I picked this book up because I was intrigued by the Goodreads synopsis "[Andrew Piper] radically reimagines the origins of  gothic literature's founding masterpieces - Frankenstein, The Strange Case of Dr. Jekyll and Mr. Hyde, and Dracula." I wasn't exactly sure what to expect, but I ended up with a read that hooked me on the first page, and kept the pages turning.

This is my third book read for the 11th Annual Canadian Book Challenge.

Monday, July 31, 2017

Review: Oh Canada! Oh Quebec!

Oh Canada! Oh Quebec!: Requiem for a Divided CountryOh Canada! Oh Quebec!: Requiem for a Divided Country
by Mordecai Richler
My rating: 3 of 5 stars

This book was published in 1992 at which point the future of Quebec as a province of Canada was in doubt.
"As I write, late in September 1991, Quebec is pledged to definitely, but not necessarily, hold a referendum on sovereignty by next October. Or, on the other hand, the referendum could deal with the rest of Canada's binding offer for renewed federalism. Or, if such an offer were near, the referendum could be delayed. Or, instead of a referendum, there could be an election in 1993 to settle the question once and for all, but only for another decade." (p. 228)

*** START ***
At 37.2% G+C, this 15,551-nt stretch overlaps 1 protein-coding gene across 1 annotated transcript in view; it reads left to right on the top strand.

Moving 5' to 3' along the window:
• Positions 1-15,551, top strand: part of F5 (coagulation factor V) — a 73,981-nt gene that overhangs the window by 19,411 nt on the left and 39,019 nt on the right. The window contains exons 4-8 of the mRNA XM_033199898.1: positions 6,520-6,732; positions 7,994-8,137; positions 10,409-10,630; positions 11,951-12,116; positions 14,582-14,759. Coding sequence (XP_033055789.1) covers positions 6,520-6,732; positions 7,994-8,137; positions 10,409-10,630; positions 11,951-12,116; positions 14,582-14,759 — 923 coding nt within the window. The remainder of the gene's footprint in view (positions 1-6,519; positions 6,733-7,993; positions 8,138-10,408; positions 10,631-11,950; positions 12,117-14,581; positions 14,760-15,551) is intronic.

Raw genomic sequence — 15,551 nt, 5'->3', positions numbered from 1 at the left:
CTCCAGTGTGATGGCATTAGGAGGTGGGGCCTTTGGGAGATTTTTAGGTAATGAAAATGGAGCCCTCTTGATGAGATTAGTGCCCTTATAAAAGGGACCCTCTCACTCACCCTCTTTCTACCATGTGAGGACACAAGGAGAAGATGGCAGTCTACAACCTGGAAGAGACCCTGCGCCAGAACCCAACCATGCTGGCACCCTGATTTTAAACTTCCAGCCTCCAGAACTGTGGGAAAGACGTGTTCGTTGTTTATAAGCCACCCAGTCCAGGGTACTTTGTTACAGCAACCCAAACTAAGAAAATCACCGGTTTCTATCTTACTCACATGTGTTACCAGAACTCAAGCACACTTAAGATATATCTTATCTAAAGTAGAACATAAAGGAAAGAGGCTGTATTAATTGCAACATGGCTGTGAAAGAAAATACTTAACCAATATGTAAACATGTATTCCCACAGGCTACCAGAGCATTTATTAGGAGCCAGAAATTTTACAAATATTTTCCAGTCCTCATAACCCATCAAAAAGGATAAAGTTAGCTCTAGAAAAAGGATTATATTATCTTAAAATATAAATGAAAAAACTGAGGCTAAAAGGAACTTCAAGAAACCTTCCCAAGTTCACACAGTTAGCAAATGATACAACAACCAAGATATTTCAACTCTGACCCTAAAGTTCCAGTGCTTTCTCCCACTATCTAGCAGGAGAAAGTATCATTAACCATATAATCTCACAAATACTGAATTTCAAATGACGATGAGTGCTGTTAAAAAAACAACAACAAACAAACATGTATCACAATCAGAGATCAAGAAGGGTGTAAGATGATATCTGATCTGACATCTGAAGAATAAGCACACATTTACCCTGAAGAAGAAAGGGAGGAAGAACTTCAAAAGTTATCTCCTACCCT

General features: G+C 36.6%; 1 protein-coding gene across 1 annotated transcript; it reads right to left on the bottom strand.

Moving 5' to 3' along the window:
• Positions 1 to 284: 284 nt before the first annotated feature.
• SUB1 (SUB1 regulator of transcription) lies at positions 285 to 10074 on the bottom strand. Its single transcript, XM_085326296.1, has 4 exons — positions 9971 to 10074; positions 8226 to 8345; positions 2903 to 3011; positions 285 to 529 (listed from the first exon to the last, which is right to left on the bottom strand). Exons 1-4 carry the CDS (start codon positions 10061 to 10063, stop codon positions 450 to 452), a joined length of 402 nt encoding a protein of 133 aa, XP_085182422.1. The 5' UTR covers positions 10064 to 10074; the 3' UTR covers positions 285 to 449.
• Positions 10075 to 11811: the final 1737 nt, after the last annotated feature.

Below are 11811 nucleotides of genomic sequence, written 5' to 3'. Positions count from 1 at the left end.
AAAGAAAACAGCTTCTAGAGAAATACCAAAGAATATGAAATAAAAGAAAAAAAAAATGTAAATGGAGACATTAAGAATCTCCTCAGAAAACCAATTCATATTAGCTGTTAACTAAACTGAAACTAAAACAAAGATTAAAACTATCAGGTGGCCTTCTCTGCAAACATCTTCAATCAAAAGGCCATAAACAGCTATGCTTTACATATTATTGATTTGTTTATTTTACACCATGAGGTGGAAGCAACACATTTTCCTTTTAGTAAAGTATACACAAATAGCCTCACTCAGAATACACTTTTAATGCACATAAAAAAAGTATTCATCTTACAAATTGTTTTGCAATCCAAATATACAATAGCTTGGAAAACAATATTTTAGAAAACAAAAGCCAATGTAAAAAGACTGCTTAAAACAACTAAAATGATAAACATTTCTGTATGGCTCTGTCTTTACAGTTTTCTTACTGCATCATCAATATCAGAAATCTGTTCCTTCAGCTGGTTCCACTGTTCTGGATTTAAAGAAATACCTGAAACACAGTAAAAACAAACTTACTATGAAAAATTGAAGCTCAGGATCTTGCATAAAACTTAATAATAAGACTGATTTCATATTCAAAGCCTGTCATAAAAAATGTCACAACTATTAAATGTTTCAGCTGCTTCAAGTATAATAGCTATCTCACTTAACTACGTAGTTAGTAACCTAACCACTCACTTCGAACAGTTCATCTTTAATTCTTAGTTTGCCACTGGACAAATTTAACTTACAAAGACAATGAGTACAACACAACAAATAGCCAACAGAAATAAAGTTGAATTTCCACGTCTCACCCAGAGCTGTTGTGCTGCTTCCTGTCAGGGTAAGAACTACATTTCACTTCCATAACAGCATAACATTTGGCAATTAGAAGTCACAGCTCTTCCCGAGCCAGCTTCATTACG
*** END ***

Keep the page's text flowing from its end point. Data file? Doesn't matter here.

The tone of the whole book is biased, snarky, and highly irreverent. This is what gives it its charm. It was a bit like listening to a very well read, highly informed person on the barstool next to you rant about the sad state of affairs among the idiots elected to govern. The french-language sign vigilantes, anti-semitism, and the folly of the building in Montreal for the 1976 Olympics are among the topics Richler touches on in his survey of Quebec politics in the 1980s. I enjoyed this book, and learned a lot from it as an historical document.
This book counts toward the 11th Canadian Book Challenge.

Tuesday, July 25, 2017

Review: The Spy

The SpyThe Spy by Paulo Coelho
My rating: 4 of 5 stars

Most of this novel takes the form of a letter from Mata Hari about her life that she is writing so it can be given to her daughter. The last part is a letter from the lawyer who was defending her life against charges of treason. The part from Mata Hari's point of view was fascinating and compelling. According to the author's afterword it was also historically factual and he recommends Pat Shipman's
Femme Fatale: Love, Lies, and the Unknown Life of Mata Hari as further reading on the subject. The part from the lawyer's point of view wasn't as good and seemed a bit tacked-on.